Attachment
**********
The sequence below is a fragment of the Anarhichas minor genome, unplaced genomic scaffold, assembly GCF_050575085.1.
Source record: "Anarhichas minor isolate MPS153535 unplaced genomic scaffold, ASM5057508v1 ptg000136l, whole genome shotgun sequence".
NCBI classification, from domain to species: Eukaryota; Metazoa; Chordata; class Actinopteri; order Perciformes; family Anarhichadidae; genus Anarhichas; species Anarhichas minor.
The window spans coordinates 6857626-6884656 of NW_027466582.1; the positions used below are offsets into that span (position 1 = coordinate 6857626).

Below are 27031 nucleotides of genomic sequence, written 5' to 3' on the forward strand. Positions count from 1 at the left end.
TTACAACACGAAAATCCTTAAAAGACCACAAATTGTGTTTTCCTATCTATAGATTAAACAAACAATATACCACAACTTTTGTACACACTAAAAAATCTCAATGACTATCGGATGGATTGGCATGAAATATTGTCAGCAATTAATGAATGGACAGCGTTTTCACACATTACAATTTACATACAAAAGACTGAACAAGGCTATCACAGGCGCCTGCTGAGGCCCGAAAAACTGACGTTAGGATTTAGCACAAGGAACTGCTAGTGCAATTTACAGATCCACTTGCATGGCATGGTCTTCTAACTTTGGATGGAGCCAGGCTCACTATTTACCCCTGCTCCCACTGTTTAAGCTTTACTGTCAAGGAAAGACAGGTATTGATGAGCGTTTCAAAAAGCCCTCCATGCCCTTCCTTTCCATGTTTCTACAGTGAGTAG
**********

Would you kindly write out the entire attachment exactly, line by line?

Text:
The sequence below is a fragment of the Anarhichas minor genome, unplaced genomic scaffold, assembly GCF_050575085.1.
Source record: "Anarhichas minor isolate MPS153535 unplaced genomic scaffold, ASM5057508v1 ptg000136l, whole genome shotgun sequence".
NCBI classification, from domain to species: Eukaryota; Metazoa; Chordata; class Actinopteri; order Perciformes; family Anarhichadidae; genus Anarhichas; species Anarhichas minor.
The window spans coordinates 6857626-6884656 of NW_027466582.1; the positions used below are offsets into that span (position 1 = coordinate 6857626).

Below are 27031 nucleotides of genomic sequence, written 5' to 3' on the forward strand. Positions count from 1 at the left end.
TTACAACACGAAAATCCTTAAAAGACCACAAATTGTGTTTTCCTATCTATAGATTAAACAAACAATATACCACAACTTTTGTACACACTAAAAAATCTCAATGACTATCGGATGGATTGGCATGAAATATTGTCAGCAATTAATGAATGGACAGCGTTTTCACACATTACAATTTACATACAAAAGACTGAACAAGGCTATCACAGGCGCCTGCTGAGGCCCGAAAAACTGACGTTAGGATTTAGCACAAGGAACTGCTAGTGCAATTTACAGATCCACTTGCATGGCATGGTCTTCTAACTTTGGATGGAGCCAGGCTCACTATTTACCCCTGCTCCCACTGTTTAAGCTTTACTGTCAAGGAAAGACAGGTATTGATGAGCGTTTCAAAAAGCCCTCCATGCCCTTCCTTTCCATGTTTCTACAGTGAGTAG